Big Deal are the latest shoegaze-inclined boy/girl duo to release an album that deals in hazy, bruised, romantic numbers. The transatlantic collaboration between London born Alice Costelloe and California native Kacey Underwood draws on the same laid back nostalgic American ambience as Best Coast, Tennis or even Cults but their distinctly teenage perspective offers up a particularly limited collection of songs.
Billed as ‘anti-twee’ for their guitar-driven, stripped back grunge aesthetic the pair have emerged with a debut effort whose subject matter is, rather unsurprisingly, nothing short of twee. Homework, for example, is a simple blend of sweetly strummed guitars and tenderly overlapping voices that see Costelloe confess that her school-girl crush is “ruining [her] grades.” Having started out in the fresh-faced indie quintet Pull In Emergency when she was just 14, Costelloe is still a very young talent but with more experienced hands to guide the song-writing process it is a shame that, as with many of the tracks on Lights Out, the endlessly repeating vocal hook renders an already tired melody unbearably dull.
Carried on nothing but two guitars and the occasional generated sound, the album’s simple confessional nature doesn’t automatically result in a dull listen though; album highlight Chair suffers from a similarly repetitive refrain but it is here we find one of the most insatiably catchy melodies you are likely to hear this side of the summer. The same can be said for previous Moshi Moshi single Talk whose momentous electric guitar driven rhythm and angst ridden, bitter growls seems to effortlessly inhabit a space other bands populate with richer, more intricate arrangements.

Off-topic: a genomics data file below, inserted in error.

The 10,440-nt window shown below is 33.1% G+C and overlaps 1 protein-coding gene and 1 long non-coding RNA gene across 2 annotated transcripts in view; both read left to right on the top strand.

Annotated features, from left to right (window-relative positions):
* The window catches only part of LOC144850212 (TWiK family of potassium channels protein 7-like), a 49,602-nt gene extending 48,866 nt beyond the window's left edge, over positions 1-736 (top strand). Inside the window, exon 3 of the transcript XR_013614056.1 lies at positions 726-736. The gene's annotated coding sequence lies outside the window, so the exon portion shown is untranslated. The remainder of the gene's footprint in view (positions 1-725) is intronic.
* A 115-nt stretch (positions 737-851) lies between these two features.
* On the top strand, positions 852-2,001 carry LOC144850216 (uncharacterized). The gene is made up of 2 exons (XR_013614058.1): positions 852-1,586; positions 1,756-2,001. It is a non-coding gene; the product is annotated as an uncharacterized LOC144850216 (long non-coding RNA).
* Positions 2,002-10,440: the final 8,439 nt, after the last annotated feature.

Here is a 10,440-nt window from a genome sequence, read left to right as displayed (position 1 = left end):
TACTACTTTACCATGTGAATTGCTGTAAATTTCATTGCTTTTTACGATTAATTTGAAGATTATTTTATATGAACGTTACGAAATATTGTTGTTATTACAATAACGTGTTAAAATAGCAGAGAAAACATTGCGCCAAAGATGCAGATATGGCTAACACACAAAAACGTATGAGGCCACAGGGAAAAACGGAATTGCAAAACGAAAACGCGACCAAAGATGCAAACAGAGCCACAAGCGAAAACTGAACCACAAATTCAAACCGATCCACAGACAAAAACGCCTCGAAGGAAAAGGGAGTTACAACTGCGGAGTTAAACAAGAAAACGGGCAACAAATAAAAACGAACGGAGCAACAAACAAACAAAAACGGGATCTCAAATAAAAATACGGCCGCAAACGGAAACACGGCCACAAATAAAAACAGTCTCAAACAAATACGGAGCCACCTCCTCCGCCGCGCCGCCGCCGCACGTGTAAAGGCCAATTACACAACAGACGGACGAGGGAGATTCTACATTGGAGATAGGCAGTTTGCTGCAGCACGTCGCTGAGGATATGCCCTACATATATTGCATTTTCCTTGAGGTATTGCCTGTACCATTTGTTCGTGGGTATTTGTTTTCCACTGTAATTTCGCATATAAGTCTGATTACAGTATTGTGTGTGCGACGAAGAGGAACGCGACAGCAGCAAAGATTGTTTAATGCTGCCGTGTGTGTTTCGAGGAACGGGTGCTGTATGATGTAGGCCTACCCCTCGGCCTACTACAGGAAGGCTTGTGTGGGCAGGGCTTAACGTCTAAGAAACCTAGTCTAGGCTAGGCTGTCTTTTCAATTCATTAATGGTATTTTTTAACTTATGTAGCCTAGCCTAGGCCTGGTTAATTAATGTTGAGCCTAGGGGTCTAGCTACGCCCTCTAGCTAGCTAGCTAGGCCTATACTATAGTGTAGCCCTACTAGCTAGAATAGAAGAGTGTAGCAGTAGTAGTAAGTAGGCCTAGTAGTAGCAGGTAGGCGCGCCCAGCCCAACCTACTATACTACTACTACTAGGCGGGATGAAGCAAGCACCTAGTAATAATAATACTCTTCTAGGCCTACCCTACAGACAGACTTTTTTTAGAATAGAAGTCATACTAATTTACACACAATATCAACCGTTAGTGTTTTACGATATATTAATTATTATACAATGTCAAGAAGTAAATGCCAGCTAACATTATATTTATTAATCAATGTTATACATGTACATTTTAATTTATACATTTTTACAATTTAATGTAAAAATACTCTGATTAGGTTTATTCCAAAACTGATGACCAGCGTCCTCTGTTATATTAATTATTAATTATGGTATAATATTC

Costelloe’s sensual, smoky vocals certainly add a more aching, tempestuous slant to uneasy, vulnerable numbers like Cool Like Kurt and Locked Up, permeating them with a tangible sense of sadness and longing. An album that rarely leaves the subject of unrequited love, the bedroom and age differences certainly adds whispers to the rumour mill where the pair’s relationship is concerned, although they assuredly assert that the awkward, shy emotional narratives are just something that came from a shared writing process.
Subtle shifts in the soft timbres and forlorn palette of Lights Out become most apparent as the album draws to a close, where numbers like Summers Cold see Underwood take a noticeable vocal lead for the first time and the intimate, more mature dynamic contrasts with the melodramatic teenage daydreams of earlier tracks.
An uncomplicated and perfectly pleasant record, swirling with some instantly intoxicating ’60s inspired pop numbers, Lights Out finds itself running at the same, ultimately tedious pace for 12 songs. It seems that Costelloe and Underwood have already said it best themselves: “We’re sort of envious of a certain time when people were writing 40 or 50 years ago – they could say things and not have to think about whether they’d been said before.”